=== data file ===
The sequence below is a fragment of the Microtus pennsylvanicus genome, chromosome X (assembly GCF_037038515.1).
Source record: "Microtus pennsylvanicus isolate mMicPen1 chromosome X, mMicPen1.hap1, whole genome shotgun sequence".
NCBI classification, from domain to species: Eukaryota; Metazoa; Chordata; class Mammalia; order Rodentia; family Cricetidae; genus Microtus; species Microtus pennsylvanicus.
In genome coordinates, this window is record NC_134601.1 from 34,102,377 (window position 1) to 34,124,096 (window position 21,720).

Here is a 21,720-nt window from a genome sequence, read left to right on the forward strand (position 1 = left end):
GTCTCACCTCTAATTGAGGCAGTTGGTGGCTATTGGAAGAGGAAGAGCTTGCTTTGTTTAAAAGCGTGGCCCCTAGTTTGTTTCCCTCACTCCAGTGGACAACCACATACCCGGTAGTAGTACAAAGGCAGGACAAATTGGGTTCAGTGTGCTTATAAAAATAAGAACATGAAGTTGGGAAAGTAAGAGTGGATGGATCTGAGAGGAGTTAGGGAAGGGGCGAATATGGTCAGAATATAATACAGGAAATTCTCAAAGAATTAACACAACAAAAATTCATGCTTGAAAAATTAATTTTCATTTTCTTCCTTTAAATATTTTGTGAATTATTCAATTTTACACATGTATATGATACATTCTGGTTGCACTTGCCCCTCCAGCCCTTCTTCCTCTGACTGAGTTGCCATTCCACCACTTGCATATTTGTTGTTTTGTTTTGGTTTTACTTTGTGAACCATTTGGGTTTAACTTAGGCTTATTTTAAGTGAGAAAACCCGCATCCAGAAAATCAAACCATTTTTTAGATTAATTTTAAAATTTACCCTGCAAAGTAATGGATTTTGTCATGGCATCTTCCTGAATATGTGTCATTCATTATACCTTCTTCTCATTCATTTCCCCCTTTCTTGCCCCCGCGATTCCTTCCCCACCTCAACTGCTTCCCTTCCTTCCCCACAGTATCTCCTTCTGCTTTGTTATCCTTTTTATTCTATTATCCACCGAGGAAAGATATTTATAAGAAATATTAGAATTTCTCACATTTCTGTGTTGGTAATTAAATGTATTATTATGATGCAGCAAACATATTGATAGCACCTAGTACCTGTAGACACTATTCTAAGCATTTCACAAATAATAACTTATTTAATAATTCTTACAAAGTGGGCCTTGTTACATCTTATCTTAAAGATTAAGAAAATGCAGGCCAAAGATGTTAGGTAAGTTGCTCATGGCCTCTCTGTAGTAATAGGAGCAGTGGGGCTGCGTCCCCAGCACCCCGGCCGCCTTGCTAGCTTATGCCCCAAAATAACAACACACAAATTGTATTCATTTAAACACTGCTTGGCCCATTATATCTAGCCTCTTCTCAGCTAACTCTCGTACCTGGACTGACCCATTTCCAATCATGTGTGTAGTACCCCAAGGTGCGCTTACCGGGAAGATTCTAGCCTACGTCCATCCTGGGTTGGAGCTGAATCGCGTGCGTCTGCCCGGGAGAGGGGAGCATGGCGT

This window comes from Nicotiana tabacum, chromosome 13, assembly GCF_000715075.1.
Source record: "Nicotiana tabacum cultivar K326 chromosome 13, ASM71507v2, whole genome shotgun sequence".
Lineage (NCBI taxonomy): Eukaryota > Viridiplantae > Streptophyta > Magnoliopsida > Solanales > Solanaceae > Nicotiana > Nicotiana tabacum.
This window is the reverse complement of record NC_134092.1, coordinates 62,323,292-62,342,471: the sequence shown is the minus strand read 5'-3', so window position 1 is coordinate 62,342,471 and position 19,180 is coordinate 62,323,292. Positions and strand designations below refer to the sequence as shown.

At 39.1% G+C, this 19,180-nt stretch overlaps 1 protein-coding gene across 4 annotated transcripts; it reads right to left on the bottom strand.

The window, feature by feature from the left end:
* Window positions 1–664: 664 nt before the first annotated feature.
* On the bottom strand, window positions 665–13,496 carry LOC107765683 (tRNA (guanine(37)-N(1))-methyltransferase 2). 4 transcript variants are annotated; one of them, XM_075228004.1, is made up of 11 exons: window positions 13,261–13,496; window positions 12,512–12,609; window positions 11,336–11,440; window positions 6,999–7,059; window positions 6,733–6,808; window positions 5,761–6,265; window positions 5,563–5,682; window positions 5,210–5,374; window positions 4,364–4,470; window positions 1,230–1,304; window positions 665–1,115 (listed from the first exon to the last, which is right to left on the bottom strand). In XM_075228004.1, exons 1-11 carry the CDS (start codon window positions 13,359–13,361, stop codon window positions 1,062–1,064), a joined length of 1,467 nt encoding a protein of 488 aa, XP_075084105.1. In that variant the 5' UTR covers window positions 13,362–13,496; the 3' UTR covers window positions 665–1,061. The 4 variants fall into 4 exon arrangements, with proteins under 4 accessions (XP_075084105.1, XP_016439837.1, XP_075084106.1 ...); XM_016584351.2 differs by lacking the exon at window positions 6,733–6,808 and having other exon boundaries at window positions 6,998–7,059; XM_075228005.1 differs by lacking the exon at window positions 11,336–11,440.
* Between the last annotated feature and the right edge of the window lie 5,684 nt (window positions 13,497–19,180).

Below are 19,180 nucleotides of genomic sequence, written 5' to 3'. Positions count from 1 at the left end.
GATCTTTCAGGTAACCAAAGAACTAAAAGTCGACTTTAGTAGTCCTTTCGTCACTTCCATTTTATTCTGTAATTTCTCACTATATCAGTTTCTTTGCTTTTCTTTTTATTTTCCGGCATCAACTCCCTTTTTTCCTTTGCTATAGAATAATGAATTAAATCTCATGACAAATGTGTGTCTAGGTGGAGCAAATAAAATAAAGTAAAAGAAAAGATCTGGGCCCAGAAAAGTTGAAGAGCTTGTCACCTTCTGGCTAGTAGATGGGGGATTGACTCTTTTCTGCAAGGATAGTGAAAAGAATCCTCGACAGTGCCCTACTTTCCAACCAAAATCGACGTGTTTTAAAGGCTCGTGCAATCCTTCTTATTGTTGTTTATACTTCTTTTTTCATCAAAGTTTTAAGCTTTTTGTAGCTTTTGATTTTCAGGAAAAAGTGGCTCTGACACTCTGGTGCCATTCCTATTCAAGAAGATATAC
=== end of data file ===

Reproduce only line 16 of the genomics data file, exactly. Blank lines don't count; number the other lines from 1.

Below are 19,180 nucleotides of genomic sequence, written 5' to 3'. Positions count from 1 at the left end.